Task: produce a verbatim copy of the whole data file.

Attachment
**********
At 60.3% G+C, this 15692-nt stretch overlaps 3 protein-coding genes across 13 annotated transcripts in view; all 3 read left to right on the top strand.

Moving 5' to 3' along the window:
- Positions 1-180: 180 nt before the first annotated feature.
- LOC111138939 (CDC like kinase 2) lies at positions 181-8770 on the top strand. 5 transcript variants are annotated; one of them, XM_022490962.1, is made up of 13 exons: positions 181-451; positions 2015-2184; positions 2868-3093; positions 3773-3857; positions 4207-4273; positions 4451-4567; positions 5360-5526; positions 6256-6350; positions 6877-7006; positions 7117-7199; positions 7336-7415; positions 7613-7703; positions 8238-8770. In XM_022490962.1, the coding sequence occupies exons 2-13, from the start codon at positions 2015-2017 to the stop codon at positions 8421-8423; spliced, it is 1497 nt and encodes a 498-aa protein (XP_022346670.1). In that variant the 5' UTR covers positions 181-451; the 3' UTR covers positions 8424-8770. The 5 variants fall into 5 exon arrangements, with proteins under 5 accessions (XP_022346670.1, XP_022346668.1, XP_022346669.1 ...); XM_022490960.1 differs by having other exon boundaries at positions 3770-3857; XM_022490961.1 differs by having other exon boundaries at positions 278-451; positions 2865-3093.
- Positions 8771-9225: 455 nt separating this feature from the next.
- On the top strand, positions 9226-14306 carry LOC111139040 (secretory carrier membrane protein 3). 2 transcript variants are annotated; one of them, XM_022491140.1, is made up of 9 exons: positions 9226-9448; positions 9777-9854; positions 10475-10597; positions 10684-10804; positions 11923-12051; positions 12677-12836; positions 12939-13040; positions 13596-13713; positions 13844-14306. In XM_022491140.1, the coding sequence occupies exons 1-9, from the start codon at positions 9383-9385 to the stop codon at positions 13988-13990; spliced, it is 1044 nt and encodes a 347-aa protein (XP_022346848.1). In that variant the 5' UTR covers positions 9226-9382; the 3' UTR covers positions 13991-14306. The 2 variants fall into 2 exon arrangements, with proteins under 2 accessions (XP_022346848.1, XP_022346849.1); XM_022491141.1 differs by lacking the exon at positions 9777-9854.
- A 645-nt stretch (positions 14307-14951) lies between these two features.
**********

At 60.3% G+C, this 15692-nt stretch overlaps 3 protein-coding genes across 13 annotated transcripts in view; all 3 read left to right on the top strand.

Moving 5' to 3' along the window:
- Positions 1-180: 180 nt before the first annotated feature.
- LOC111138939 (CDC like kinase 2) lies at positions 181-8770 on the top strand. 5 transcript variants are annotated; one of them, XM_022490962.1, is made up of 13 exons: positions 181-451; positions 2015-2184; positions 2868-3093; positions 3773-3857; positions 4207-4273; positions 4451-4567; positions 5360-5526; positions 6256-6350; positions 6877-7006; positions 7117-7199; positions 7336-7415; positions 7613-7703; positions 8238-8770. In XM_022490962.1, the coding sequence occupies exons 2-13, from the start codon at positions 2015-2017 to the stop codon at positions 8421-8423; spliced, it is 1497 nt and encodes a 498-aa protein (XP_022346670.1). In that variant the 5' UTR covers positions 181-451; the 3' UTR covers positions 8424-8770. The 5 variants fall into 5 exon arrangements, with proteins under 5 accessions (XP_022346670.1, XP_022346668.1, XP_022346669.1 ...); XM_022490960.1 differs by having other exon boundaries at positions 3770-3857; XM_022490961.1 differs by having other exon boundaries at positions 278-451; positions 2865-3093.
- Positions 8771-9225: 455 nt separating this feature from the next.
- On the top strand, positions 9226-14306 carry LOC111139040 (secretory carrier membrane protein 3). 2 transcript variants are annotated; one of them, XM_022491140.1, is made up of 9 exons: positions 9226-9448; positions 9777-9854; positions 10475-10597; positions 10684-10804; positions 11923-12051; positions 12677-12836; positions 12939-13040; positions 13596-13713; positions 13844-14306. In XM_022491140.1, the coding sequence occupies exons 1-9, from the start codon at positions 9383-9385 to the stop codon at positions 13988-13990; spliced, it is 1044 nt and encodes a 347-aa protein (XP_022346848.1). In that variant the 5' UTR covers positions 9226-9382; the 3' UTR covers positions 13991-14306. The 2 variants fall into 2 exon arrangements, with proteins under 2 accessions (XP_022346848.1, XP_022346849.1); XM_022491141.1 differs by lacking the exon at positions 9777-9854.
- A 645-nt stretch (positions 14307-14951) lies between these two features.